Temporary No-Wake Zones - Senator John Stevens (R-Huntington) is sponsoring legislation that will increase the safety of workers trying to make repairs around bodies of water in Tennessee. The bill grants the executive director of the Tennessee Wildlife Resources Agency the authority to declare a special, temporary no-wake zone in very limited circumstances. Senate Bill 2046 advances to the Senate floor for final consideration.

Preserving Wildlife Management - In an effort to proactively prevent issues hunters in other states are facing, Senator Paul Rose (R-Covington) is sponsoring legislation that will codify in statute that hunting, fishing and conservation are the preferred methods of wildlife management in Tennessee. It also would require appointees to the Fish and Wildlife Commission to be active participants in activities regulated by the commission. Senate Bill 2039 advances to the Senate floor for final consideration.

Newborn screenings – Each year, around 385 Tennesseans are born with a rare genetic disorder. Tennessee leads the nation in newborn screenings, one of the most successful public health programs offered. The Recommended Uniform Screening Panel (RUSP) is a list of conditions that should be tested for during the newborn screening, but sometimes it takes years for new conditions to be added to the screening panel in Tennessee. Senator Becky Massey (R-Knoxville) is sponsoring Senate Bill 1791 which will ensure that any new diseases from RUSP will be added to Tennessee’s state panel within three years. If the timeline is not possible, then the Department of Health will notify the applicable legislative committees of the reason for the delays. Early detection is important as it can save and improve the quality of life of those with rare genetic disorders. The bill passed the Senate floor this week and is moving through committee in the House of Representatives.

County Fire Departments - Senator Bill Powers (R-Clarksville) is sponsoring legislation that will enable county fire departments to be better prepared to respond to emergencies. Senate Bill 2428 authorizes a county to enter a mutual aid agreement with a municipality for fire services. County general funds can also be used to fund up to fifty percent of the cost of providing fire services within the county. The bill advances out of the Senate State and Local Government Committee and awaits final consideration on the Senate floor.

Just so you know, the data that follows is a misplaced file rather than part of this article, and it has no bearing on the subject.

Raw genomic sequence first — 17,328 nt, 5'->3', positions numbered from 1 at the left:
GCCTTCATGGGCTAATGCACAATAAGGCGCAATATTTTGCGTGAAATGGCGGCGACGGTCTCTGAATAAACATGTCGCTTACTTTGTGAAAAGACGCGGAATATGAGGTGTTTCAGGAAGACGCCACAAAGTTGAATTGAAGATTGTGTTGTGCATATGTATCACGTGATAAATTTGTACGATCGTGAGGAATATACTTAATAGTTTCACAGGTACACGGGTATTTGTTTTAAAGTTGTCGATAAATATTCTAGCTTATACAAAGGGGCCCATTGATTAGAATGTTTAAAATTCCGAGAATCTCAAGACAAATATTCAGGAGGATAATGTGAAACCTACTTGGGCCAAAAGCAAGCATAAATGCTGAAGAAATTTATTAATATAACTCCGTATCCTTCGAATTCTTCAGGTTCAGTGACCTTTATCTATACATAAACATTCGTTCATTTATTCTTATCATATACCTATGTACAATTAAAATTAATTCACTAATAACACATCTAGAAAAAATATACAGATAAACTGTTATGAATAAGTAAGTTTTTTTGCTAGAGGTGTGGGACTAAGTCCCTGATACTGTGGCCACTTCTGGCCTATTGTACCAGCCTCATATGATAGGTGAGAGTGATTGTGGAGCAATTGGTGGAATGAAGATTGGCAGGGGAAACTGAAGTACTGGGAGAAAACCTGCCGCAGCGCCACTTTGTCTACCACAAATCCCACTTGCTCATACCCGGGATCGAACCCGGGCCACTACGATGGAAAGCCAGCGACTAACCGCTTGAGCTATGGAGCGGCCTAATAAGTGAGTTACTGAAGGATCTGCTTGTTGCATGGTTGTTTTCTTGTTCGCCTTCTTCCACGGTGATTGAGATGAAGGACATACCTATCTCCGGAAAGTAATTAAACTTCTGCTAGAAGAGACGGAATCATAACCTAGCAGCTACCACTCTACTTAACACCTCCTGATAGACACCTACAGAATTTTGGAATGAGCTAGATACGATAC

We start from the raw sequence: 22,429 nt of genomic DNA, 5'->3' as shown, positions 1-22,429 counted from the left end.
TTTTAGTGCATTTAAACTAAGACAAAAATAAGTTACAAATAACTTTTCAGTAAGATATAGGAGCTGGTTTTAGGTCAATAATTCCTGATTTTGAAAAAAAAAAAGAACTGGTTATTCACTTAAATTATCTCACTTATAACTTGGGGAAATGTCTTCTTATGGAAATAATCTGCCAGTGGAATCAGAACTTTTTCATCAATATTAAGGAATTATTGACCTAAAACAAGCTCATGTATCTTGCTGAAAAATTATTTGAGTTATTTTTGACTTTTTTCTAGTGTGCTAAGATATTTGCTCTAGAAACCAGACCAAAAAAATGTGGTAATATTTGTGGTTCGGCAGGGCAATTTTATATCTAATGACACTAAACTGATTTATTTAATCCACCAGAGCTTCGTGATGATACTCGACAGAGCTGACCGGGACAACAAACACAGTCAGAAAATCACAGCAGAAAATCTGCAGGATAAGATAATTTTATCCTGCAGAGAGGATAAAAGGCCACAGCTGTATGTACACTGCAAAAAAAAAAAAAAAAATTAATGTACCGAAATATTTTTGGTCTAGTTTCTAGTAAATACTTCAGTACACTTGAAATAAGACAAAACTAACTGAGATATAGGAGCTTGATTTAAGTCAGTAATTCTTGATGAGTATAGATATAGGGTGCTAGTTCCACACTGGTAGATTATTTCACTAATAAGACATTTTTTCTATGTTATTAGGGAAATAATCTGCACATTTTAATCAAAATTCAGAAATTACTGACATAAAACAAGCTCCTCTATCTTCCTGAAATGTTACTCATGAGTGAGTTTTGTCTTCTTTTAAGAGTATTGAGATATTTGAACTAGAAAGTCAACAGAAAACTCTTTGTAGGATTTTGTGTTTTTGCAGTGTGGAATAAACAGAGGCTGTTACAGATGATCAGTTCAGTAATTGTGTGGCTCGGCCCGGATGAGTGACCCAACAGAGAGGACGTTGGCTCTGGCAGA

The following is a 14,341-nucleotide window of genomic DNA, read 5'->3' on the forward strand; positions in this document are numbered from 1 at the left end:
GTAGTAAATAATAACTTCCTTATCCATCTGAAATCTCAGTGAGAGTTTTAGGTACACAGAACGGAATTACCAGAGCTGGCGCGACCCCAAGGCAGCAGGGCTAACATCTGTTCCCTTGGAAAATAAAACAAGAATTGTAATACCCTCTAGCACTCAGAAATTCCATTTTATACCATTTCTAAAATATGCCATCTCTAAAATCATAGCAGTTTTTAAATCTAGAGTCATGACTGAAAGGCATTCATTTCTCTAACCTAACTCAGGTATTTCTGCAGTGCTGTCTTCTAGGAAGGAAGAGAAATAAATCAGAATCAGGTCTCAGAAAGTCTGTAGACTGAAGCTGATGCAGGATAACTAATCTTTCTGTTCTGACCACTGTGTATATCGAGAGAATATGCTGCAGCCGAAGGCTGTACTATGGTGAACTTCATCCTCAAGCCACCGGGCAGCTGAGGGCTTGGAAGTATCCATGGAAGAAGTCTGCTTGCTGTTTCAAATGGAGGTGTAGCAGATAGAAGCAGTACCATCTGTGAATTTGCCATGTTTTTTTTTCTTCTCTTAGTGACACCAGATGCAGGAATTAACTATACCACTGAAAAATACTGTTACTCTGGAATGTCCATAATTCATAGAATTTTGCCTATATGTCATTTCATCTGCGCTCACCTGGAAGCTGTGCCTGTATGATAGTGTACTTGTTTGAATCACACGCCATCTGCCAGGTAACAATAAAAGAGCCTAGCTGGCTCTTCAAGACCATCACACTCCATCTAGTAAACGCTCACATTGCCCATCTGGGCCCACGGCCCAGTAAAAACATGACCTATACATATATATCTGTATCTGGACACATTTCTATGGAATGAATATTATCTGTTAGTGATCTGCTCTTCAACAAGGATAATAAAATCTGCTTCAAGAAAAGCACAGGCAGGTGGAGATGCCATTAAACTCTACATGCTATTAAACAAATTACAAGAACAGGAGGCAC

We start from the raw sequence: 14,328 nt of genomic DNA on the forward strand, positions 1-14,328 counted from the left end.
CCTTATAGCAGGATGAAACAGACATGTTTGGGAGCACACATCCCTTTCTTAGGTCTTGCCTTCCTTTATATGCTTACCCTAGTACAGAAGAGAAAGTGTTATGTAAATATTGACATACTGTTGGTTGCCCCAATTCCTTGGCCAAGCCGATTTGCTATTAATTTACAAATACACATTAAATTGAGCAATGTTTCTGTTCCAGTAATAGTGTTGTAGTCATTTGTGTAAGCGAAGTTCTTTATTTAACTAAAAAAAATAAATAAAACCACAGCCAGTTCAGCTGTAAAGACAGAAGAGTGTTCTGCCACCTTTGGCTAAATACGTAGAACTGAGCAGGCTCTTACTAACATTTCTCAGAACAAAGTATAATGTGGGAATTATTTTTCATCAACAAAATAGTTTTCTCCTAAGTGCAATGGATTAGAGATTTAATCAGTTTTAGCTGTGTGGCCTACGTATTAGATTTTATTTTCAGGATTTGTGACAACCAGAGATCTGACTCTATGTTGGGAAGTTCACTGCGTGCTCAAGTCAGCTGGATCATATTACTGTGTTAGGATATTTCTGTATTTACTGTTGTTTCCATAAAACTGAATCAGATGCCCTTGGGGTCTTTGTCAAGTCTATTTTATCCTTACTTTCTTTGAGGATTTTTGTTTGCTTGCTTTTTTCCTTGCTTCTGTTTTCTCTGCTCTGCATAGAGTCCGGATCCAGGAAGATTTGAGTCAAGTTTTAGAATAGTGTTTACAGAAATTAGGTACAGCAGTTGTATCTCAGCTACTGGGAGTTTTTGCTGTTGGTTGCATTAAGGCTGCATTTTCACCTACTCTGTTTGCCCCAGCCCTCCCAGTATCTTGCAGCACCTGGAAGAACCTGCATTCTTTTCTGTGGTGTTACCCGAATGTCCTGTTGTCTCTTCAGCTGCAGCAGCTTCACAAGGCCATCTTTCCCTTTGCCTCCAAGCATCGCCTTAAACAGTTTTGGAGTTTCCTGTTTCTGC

Allowing written fiduciary oath – A bill sponsored by Senator Paul Rose (R-Covington) allows the court to waive the requirement of a spoken fiduciary oath. Senate Bill 2227 would make it permissible, with a judge’s discretion, for conservators, guardians and fiduciaries to file written fiduciary oaths. The bill heads to Governor Lee’s desk.

Bills Previously Covered that Passed on Senate Floor

  • SJR 919 - Sponsored by Senator Johnson, would expand judges’ ability to deny bail for certain violent crimes when it is in the best interest of public safety. (Covered Week 6).
  • Senate Bill 1587 - Sponsored by SenatorHaile, creates a Class A misdemeanor offense for knowingly leaving a child in the care or supervision of a person who is a registered sex offender. (Covered Week 7).
  • Senate Bill 1688 - Sponsored by Senator Lowe, allows parents and guardians to hold back their child from the next grade without the approval of the school board if their child has a learning or behavioral delay. (Covered Week 6).
  • Senate Bill 1836 - Sponsored by Senator Johnson, requires public schools to be closed for instruction if the building is being used as a polling place for a presidential election primary. (Covered Week 5).
  • Senate Bill 2036 - Sponsored by Senator Briggs, would enable caregivers who live with their patients to receive payment through TennCare, which would offer crucial support to both the caretaker and the patient. (Covered Week 7).
  • Senate Bill 2071 - Sponsored by Senators Johnson and White, makes changes to the Relative Caregiver Program which provides stipends to those who meet a certain income threshold to care for children in their family. (Covered Week 5).
  • Senate Bill 2081 - sponsored by Senators Johnson and Powers, will help recruit and retain Tennessee National Guard service members with specialized skills. (Covered Week 5).
  • Senate Bill 2082 - Sponsored by Senators Johnson and Walley, will help local governments mitigate risks from natural disasters by creating the Resilient Tennessee Revolving Loan Fund Act. (Covered Week 5).
  • Senate Bill 2100 - Sponsored by Senator Johnson, would allow a third-party examiner, inspector, engineer, or professional to inspect certain processes. (Covered Week 6).
  • Senate Bill 2150 - Sponsored by SenatorJohnson, HOA’s would not be permitted to foreclose on a resident’s home for their failure to pay fees associated with nonessential amenities. (Covered Week 7).
  • Senate Bill 2424 - Sponsored by Senator Walley, would allow a local government to negotiate with an energy project developer. (Covered Week 7).
  • Senate Bill 2571 - sponsored by Senator Brent Taylor (R-Memphis) the Parent Accountability Act is aimed at creating accountability for parents with delinquent children. Under the legislation, judges would have the discretion to fine parents or guardians instead of the child for their delinquent actions after their first offense. (Covered Week 7)
  • Senate Bill 2083 - sponsored by Senate Majority Leader Jack Johnson (R-Franklin) addresses the disparity in workers' compensation benefits for the Tennessee National Guard. The bill requires that workers’ compensation injury or death benefits for Guard members be based on whichever compensation rate is higher between their civilian wages and active duty wages. (Covered Week 7)